West Yorkshire and Harrogate vision for carers event
West Yorkshire and Harrogate, Health and Care Partnership(WY&H HCP) shared their vision and aspirations for unpaid carers, including young carers, living across the area at a special event in Leeds today (25 September).
Over 60 health and care professionals working in primary care including GP practices, social care and the community sector attended the event to find out how they can contribute to the WY&H HCP vision for unpaid carers.
The event, supported by NHS England, focused on improving the quality of life and well-being of the 260,000 carers living across the area.
Working in partnership with Carers Trust, Carers UK, The Children’s Society, and the Care Quality Commission (CQC), NHS England have developed voluntary quality markers for GP practices, based on what carers have said matters most to them. The CQC have also endorsed the quality markers as a model of good practice and will be looking at how these markers form part of future assessments.
Event speakers included Jen Kenward, Experience of Care Lead – Community, Primary & Integrated Care for NHS England; David Ross, NHS England Patient Experience; Dr Gordon Sinclair Clinical Lead of Leeds Clinical Commissioning Group and Fatima Khan Shah, West Yorkshire and Harrogate Carer Programme Lead.
Fatima Khan Shah said: ‘There are around 260,000 unpaid carers in West Yorkshire and Harrogate caring for loved ones, family and friends 24/7, 365 days a year. Although caring can be rewarding, there is substantial evidence that carers have poorer physical and mental health than those who are not caring, and that the more care they provide the more likely they will have poorer health. For many carers, the biggest priority is the health and wellbeing of those they care for and as such they are more likely to neglect their own health and are known to put off treatment for themselves. As a partnership we want to address this – supporting carers is one of our top priorities and colleagues on the front line are key to this important work’.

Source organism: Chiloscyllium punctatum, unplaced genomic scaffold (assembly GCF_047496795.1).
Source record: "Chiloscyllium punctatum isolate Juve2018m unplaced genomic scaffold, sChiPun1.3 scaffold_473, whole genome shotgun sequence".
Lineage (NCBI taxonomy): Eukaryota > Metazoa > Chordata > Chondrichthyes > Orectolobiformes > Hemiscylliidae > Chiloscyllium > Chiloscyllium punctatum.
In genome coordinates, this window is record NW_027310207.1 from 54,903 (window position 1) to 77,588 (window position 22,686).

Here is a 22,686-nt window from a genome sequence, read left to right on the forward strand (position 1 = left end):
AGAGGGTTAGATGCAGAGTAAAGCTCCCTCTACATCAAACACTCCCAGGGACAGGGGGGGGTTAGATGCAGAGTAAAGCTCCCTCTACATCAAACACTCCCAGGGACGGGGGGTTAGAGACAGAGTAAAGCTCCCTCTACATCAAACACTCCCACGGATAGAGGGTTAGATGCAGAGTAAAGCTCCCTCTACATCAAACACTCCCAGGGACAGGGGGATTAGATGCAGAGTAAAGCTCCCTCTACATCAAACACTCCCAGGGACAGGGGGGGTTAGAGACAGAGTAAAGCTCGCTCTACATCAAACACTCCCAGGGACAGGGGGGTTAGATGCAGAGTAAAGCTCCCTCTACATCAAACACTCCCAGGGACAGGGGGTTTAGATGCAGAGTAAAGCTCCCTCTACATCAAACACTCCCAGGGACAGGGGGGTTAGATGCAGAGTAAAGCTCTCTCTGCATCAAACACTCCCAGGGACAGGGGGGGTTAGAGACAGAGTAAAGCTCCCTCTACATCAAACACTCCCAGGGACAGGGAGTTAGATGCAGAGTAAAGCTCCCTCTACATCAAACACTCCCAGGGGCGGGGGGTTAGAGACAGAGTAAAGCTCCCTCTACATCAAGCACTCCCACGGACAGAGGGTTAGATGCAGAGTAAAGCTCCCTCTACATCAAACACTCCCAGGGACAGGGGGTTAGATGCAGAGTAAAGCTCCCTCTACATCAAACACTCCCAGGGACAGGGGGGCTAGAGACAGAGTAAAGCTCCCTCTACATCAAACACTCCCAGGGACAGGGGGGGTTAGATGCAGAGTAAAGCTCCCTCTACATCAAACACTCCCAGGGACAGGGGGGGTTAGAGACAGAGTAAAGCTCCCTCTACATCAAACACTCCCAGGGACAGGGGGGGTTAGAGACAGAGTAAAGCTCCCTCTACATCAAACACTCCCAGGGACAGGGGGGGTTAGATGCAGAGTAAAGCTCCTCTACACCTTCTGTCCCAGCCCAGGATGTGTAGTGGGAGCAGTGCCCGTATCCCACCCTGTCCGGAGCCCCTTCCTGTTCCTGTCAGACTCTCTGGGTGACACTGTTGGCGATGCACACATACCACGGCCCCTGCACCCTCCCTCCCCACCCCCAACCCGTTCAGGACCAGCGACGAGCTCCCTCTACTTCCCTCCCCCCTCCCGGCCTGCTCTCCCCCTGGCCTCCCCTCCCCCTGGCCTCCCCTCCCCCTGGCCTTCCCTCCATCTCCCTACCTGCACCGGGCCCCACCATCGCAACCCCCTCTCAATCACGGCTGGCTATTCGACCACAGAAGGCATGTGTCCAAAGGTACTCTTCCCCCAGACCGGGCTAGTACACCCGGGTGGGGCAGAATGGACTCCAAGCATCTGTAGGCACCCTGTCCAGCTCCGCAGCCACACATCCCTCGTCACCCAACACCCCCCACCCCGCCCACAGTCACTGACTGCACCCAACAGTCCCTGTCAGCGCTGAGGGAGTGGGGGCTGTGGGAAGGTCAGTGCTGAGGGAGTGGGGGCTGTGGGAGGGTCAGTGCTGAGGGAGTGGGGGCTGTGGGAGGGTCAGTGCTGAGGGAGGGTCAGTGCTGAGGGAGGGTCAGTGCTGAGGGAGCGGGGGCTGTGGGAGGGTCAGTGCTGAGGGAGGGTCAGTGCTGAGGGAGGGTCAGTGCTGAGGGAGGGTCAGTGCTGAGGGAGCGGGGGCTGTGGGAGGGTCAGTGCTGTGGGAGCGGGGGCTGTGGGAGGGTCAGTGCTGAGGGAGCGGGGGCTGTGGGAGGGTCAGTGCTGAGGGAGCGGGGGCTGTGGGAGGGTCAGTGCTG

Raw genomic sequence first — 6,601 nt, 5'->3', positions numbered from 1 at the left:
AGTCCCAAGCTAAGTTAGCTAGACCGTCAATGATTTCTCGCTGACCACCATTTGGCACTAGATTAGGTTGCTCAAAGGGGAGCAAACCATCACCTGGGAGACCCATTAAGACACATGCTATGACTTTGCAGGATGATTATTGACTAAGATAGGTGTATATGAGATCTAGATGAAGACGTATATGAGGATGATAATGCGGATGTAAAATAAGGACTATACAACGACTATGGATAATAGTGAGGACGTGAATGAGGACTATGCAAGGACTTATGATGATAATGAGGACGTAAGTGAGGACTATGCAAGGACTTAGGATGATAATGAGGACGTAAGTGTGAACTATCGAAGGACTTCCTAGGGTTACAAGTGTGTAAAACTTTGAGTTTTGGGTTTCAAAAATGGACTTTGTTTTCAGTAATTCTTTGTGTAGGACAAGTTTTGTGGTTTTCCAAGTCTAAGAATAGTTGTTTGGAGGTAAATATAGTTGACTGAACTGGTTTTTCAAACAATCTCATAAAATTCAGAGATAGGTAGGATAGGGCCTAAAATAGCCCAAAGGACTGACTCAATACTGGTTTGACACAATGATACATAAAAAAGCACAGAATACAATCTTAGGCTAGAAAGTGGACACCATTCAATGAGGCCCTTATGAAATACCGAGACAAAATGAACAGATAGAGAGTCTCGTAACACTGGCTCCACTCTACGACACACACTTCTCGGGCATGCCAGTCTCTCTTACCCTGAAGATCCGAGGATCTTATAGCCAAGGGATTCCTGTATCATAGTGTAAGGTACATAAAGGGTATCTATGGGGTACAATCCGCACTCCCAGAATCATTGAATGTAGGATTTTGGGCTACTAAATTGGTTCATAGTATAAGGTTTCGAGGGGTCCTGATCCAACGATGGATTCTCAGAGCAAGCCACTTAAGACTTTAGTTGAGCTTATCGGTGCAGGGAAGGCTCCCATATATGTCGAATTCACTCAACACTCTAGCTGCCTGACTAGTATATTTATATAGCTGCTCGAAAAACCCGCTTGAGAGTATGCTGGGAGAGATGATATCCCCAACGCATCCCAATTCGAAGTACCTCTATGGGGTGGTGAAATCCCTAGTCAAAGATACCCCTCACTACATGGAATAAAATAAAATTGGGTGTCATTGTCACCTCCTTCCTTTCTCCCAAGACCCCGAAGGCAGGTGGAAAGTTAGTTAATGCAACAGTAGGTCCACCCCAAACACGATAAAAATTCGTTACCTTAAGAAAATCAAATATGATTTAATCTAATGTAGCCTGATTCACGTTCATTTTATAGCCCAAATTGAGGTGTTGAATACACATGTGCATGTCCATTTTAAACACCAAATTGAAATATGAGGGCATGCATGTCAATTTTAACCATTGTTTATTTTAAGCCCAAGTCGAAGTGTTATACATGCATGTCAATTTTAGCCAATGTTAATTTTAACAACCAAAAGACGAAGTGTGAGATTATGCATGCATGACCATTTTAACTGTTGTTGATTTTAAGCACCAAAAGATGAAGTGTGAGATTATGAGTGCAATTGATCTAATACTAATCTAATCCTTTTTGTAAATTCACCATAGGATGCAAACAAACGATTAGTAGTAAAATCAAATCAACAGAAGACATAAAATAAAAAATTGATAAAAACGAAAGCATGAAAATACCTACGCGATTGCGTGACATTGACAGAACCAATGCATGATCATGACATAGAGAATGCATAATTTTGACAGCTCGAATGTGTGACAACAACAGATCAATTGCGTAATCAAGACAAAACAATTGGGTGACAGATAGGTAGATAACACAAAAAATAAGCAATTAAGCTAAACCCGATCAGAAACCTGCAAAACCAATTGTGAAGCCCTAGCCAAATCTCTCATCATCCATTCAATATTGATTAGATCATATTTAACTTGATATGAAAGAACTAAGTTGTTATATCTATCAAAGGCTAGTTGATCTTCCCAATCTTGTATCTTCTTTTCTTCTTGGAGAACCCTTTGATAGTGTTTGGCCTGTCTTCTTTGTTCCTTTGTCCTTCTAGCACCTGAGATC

Dr Gordon Sinclair said: ‘We recognise that carers play a significant role in delivering and supporting health and care and that without them the health and care system would be overwhelmed. Supporting carers well so they have good health and wellbeing is a priority to us all. Early help reduces carer breakdown, limits support needed over the long term and prevents further ill health. It also enables carers to remain in work, benefiting their household income and local economy. Front line health and care workers have an important role to play in ensuring that all carers, regardless of age have access to early help and support’.
Jen Kenward said: ‘GPs and their practice staff are uniquely placed in our communities to identify carers. They hold a real position of trust and are often the first port of call when a carer reaches a crisis point, either in their own health or that of the person they care for. By engaging with and using the voluntary quality markers tool, GPs and their teams can demonstrate real, proactive carer friendliness that will enhance people’s experience of their care and support the practice in achieving improved results during assurance inspections’.
Rob Webster said: ‘Going to the GP and local pharmacy regularly is a fact of life for carers. An estimated 90% of carers access a primary care service either visiting with the person they care for and/or for themselves. This means these services are ideally placed to identify carers, to register them and to link them to the information and support that is available locally. There is some good work taking place in Bradford District and Craven; Calderdale; Harrogate; Leeds, Kirklees and Wakefield – in local communities, in GP surgeries, via council services and voluntary organisations. Many carers are unaware of any benefits or formal help they are entitled to, often feeling overwhelmed by the pressure to cope. This needs to change and that is why we are supporting unpaid carers as a WY&H partnership priority’.